By 1837 there were only 100 Mandan survivors left. They eventually went onto settling near Fort Berthold. That’s where they joined the Three Affiliated Tribes by the mid-XIX century. By the time Lewis and Clark discovered On-A-Slant Village in late 1804, it was already long abandoned and in the advanced stay of decay.
Military Fort at Fort Abraham Lincoln State Park
A century after Mandan occupied the On-a-Sant Village US military established a post in the park. Their effort was to prepare for the Northern Pacific Railroad to expand west of the Missouri River. With a total of 650 men, this Fort had great importance during the railroad era of the XIX century. However, when the railroad work completed the Fort was no longer needed, and was decommissioned in 1891.
This site is now open for tours and you can take your time and walk around reconstructed Central Barracks, Granary, Commissary, and Stables. Tour the Victorian-style home of a United States Army officer and cavalry commander.
The first development of the Fort Abraham Lincoln State Park took place in the 1930s. Civilian Conservation Corps (CCC) organized men to support families during the depression. For instance, they mapped the cornerstone markers where the buildings once stood, built park’s campground roads, and reconstructed blockhouse. Likewise, they established the visitor Center and also rebuilt five Earthlodges on the On-a-Slant village site.
The “CCC Worker Statue” is a token of admiration for the hard work this group did in the North Dakota State Parks and. You can find it next to the visitors center.
The Commissary store in Cavalry Square is a great way to relax and enjoy your visit to the park. In addition, the store offers adorable souvenirs, a historical bookstore, and other exceptional items. My older kids and the husband spent some quality time browsing the shelves.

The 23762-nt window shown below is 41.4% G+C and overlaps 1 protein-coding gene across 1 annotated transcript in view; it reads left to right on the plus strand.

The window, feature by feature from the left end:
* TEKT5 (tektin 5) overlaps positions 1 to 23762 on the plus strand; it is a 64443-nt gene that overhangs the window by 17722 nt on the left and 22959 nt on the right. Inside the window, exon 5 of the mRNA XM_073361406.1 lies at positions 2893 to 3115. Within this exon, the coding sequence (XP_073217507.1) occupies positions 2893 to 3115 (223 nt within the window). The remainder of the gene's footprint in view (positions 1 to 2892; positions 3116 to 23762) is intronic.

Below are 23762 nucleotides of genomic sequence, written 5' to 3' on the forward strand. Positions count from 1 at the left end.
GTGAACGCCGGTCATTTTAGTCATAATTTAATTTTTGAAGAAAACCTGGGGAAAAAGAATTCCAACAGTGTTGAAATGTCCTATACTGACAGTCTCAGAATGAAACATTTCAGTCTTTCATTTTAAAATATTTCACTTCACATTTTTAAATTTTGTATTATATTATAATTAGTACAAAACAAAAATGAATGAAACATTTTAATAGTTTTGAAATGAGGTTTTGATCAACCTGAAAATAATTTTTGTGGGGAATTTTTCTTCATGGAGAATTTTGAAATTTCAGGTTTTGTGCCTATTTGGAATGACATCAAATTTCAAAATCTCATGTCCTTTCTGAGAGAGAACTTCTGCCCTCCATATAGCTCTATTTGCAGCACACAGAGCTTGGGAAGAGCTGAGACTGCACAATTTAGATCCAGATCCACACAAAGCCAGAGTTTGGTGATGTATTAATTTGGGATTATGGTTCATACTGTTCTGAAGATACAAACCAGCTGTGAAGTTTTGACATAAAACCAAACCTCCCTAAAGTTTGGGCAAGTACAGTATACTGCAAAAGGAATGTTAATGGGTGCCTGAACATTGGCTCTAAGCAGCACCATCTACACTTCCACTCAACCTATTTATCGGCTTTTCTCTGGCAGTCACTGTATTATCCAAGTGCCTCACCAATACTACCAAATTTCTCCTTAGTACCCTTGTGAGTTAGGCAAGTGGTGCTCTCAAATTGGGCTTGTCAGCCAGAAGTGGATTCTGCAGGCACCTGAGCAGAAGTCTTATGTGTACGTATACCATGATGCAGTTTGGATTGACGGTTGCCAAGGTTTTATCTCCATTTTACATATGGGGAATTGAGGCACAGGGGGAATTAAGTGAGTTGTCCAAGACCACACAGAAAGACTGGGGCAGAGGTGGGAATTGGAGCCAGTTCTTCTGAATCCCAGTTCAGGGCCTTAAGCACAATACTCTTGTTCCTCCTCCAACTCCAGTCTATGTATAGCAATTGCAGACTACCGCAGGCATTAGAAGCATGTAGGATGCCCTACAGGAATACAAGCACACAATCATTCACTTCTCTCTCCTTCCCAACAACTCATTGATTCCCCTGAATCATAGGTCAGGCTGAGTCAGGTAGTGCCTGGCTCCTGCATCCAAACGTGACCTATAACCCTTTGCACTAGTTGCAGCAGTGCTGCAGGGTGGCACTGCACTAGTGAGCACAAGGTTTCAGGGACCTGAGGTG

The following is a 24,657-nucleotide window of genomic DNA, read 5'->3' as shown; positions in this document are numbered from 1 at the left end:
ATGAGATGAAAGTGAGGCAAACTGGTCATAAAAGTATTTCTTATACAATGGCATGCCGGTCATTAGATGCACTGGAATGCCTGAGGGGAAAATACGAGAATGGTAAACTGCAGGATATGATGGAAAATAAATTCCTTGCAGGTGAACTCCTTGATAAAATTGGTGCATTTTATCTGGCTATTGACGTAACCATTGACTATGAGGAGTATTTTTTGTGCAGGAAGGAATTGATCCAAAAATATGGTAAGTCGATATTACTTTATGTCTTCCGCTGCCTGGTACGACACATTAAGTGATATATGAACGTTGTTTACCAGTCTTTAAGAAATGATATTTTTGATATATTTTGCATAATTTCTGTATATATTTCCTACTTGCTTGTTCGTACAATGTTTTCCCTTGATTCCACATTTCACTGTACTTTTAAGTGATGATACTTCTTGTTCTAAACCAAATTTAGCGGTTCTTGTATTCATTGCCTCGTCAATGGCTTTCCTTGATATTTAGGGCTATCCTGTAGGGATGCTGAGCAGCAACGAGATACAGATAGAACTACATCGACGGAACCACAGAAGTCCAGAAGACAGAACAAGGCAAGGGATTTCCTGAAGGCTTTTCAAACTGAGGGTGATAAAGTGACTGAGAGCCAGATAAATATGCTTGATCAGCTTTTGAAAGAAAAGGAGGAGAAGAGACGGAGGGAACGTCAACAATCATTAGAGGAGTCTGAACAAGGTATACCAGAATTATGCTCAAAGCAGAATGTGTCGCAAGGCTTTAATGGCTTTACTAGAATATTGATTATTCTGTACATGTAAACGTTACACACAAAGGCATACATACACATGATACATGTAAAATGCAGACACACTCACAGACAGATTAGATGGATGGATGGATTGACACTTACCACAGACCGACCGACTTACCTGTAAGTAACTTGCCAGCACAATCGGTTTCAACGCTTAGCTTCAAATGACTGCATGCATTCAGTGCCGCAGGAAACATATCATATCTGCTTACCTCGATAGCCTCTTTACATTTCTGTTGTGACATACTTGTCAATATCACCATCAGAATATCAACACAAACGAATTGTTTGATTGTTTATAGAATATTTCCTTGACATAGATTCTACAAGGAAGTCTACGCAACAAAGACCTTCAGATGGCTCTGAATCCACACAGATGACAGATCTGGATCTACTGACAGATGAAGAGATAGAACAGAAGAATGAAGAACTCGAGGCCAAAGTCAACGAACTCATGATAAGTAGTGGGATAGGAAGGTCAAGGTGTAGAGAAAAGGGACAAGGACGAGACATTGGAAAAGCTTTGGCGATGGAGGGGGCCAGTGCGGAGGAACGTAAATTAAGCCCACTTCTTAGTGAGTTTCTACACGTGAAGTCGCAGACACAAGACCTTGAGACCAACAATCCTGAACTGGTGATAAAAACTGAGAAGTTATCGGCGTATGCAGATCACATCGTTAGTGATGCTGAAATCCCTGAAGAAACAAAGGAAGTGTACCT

Meanwhile, my favorite part was hanging out in the dandelion field with my 4-year-old. We didn’t worry about time as we chased butterflies! At that particular point, our most important project was to blow puffy white heads off dandelion bouquets.
He laughed every time we set the little paratroopers up into the air. Similarly to the slow-motion movie, they landed one by one as my sone tried catching them.
My eyes followed my son who was busy chasing the last dandelion seed slowly descending into the wild grass.
I couldn’t stop myself from thinking about how absolutely perfect this day went. How unique the history of the Fort Abraham Lincoln State Park is! Above all, educational insights are priceless! I could only hope that my kids will remember a thing or two about the Indian Village or the Military Fort. Meanwhile, we continued chasing butterflies.
Drive or Fly?
Drive. It's a short distance away from Bismarck, ND
How Long to Stay Here
A day to explore the park comfortably.
Will you need a car to get around?
Older kids will love the historical landmarks. Younger kids will enjoy the Mandan village and a lot of open space to run around